As we approach festival season, approximately everyone in the North American continent will be coming to Montreal, while Montreal's own natives will understandably decide that's the perfect time to get out of town for a spell -- and the easiest, cheapest, and most fun way to do that will be on a rod trip. Here are the best spots to head out to...
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Distance from Montreal: 81 miles north; 1.5-hour drive Why it made our list: Mont-Tremblant is the ideal four-season getaway. During the winter season, head over to the mountain and learn to ski, snowboard, or snowshoe. When the sun goes down, warm up by testing your chances with Lady Luck at Mont-Tremblant Casino. What about the summer? Play a game of golf at Le Diable golf course, followed by some rigorous shopping at the very colourful pedestrian village. Pro tip: Mont-Tremblant is kind of an athlete’s paradise. During the summer months, the mountain is home to several bike races and the Subaru Ironman triathlon. If yoga is your thing, check out the four-day yoga festival, Wanderlust.
Distance from Montreal: 63 miles south; one-hour-and-10-minute drive Why it made our list: One word: shopping. Canadians will cross the border every day so they can shop on the cheap, until they drop in Plattsburgh. Let’s face it; the United States has a myriad of items and brands that we cannot get in our native land. With new treasures in hand, a drink is needed. Head to the family-owned Elfs Farm Winery and Cider House for some locally made vino and ciders. Sign up for its wine and cider tasting and sit back on the terrace and enjoy the view of the vineyard. Pro tip: Take the Greater Adirondack Ghost Tour around Plattsburgh. During a lantern-lit tour at dusk, you’ll hear tales of the cemetery that State University of New York built a dorm over and the haunted Plattsburgh barracks. Listen to the haunted stories, but pay attention to your spooky neighbours.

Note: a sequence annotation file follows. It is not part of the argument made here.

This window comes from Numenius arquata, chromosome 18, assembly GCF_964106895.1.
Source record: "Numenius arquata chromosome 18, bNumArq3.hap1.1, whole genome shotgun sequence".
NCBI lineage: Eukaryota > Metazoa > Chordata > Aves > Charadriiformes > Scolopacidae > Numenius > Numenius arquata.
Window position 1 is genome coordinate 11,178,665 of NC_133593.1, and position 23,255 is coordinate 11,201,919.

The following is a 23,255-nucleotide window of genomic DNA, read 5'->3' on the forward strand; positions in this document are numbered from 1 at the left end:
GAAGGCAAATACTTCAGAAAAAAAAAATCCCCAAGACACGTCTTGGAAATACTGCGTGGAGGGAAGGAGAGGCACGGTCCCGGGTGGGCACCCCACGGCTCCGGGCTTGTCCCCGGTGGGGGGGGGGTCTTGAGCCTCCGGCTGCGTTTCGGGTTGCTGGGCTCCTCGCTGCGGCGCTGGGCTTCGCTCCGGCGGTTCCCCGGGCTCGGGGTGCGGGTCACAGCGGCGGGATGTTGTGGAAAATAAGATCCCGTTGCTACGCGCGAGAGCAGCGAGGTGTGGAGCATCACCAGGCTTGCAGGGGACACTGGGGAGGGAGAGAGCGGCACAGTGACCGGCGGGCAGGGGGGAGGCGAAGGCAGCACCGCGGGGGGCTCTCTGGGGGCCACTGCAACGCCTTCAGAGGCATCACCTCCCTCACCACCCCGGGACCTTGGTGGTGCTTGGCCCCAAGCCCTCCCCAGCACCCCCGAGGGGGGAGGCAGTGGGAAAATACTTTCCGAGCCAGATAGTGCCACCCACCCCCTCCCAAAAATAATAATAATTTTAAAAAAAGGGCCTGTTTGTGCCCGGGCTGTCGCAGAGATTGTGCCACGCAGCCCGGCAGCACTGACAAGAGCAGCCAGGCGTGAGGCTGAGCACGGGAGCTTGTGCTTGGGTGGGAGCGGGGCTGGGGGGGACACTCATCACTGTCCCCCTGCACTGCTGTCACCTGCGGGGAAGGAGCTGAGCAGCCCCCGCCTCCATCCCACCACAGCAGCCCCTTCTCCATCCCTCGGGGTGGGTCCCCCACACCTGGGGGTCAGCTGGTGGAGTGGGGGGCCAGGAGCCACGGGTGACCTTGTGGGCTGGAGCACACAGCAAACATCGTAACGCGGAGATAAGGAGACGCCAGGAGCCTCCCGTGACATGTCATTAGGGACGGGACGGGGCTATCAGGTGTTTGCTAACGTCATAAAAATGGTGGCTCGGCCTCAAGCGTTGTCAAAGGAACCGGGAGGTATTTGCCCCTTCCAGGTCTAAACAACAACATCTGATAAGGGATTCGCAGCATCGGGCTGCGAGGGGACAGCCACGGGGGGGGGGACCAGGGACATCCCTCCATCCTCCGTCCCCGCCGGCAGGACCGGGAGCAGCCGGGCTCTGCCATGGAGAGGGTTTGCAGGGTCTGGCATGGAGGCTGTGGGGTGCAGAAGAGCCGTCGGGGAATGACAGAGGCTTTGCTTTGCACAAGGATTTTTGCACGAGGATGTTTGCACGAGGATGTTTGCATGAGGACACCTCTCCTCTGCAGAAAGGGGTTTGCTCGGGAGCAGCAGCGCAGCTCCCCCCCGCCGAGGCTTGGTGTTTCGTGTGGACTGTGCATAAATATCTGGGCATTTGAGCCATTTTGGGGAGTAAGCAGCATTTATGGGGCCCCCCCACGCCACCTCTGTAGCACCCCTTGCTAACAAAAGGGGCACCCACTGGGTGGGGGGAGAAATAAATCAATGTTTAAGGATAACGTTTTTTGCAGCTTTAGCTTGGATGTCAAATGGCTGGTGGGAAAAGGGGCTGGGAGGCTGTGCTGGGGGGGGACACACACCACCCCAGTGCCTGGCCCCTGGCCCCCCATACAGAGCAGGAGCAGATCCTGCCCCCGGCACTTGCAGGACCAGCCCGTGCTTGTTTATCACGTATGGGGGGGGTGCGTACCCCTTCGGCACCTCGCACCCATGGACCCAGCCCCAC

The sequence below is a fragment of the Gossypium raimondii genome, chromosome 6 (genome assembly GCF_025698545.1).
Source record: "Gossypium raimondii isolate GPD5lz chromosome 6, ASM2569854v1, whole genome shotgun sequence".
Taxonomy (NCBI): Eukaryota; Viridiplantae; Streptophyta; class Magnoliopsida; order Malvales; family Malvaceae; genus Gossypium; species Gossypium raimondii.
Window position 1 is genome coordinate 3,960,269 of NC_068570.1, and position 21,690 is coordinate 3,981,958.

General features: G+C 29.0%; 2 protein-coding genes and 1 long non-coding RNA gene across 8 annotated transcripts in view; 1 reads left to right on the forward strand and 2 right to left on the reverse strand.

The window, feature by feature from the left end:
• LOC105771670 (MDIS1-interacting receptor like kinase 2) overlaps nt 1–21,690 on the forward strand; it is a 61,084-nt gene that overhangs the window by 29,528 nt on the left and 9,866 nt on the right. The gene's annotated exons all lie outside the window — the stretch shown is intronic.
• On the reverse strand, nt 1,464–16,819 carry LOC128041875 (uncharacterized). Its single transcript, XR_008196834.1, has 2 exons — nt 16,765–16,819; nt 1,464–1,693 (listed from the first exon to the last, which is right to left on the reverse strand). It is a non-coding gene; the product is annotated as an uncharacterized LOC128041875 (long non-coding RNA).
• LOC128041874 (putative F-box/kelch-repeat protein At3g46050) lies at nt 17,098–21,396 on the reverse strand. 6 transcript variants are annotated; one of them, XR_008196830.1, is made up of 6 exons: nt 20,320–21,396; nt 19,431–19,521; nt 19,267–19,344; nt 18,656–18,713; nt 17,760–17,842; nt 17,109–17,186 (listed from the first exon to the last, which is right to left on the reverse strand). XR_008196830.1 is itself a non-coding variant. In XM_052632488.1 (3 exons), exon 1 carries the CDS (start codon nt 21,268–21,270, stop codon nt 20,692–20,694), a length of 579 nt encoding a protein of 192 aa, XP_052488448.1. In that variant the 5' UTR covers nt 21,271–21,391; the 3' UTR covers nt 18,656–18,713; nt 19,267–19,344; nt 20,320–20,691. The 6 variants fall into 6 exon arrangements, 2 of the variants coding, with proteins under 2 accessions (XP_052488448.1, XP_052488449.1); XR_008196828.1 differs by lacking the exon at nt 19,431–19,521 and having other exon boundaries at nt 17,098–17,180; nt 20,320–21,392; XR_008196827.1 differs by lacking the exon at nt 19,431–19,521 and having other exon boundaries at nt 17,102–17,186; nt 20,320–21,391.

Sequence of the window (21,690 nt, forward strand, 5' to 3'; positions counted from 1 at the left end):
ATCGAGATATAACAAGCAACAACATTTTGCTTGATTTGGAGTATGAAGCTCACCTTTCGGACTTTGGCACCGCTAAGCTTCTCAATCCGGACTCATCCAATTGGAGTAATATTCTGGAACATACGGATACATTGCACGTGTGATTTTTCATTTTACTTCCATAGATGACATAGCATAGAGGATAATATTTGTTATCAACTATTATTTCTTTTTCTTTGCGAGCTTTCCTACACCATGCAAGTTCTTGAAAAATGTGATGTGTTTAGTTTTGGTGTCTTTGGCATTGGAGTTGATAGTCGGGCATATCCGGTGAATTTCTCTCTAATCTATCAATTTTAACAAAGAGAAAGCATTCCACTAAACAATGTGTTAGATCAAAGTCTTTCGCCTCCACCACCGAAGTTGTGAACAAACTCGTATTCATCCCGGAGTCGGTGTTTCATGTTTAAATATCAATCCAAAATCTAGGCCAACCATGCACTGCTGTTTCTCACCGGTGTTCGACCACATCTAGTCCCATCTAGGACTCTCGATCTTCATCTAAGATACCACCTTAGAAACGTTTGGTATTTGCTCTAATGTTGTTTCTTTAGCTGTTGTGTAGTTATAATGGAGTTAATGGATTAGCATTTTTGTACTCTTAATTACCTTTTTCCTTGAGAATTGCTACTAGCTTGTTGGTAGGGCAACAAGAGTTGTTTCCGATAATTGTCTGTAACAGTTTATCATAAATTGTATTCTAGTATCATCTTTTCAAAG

Thousand Islands, ON
Distance from Montreal: 171 miles west; three-hour-and-15-minute drive Why it made our list: Thousand Islands are located on the border of Ontario and New York. Each of these little islands has something perfect for everyone. From the Thousand Islands Winery to Coyote Moon Vineyards to the Avonmore Berry Farm, this is a local produce paradise. Once you’ve picked your vino and your berries, it’s time to go fishing for your dinner. Pro tip: Rumor has it that a local fisherman’s wife invented the dressing named after Thousand Islands and eventually passed the recipe to George Boldt, owner of the Waldorf-Astoria hotel back in 1894. While here, hunt down the original Thousand Islands dressing.
Distance from Montreal: 125 miles west; two-hour-and-five-minute drive Why it made our list: Ottawa is our nation’s capital and as such, it deserves to be on this list. Parliament Hill, the National War Memorial, and the Tomb of the Unknown Soldier are a must. Yoga is regularly practiced on Parliament’s front lawn, so join in. Now that you’ve worked up an appetite, go to Fauna for its halibut with squid ink risotto cake, or Salt for its Atlantic salmon poached in a brown butter with buttermilk fennel. Pro tip: Ottawa is the best place to be on Canada Day. Celebrate this July 1st by heading Downtown, where streets will be blocked off for the event. Passed years have included performances by Marianas Trench and Serena Ryder. Watch the acrobats, have some good Canadian brews, eat a BeaverTail, and gasp at the fireworks.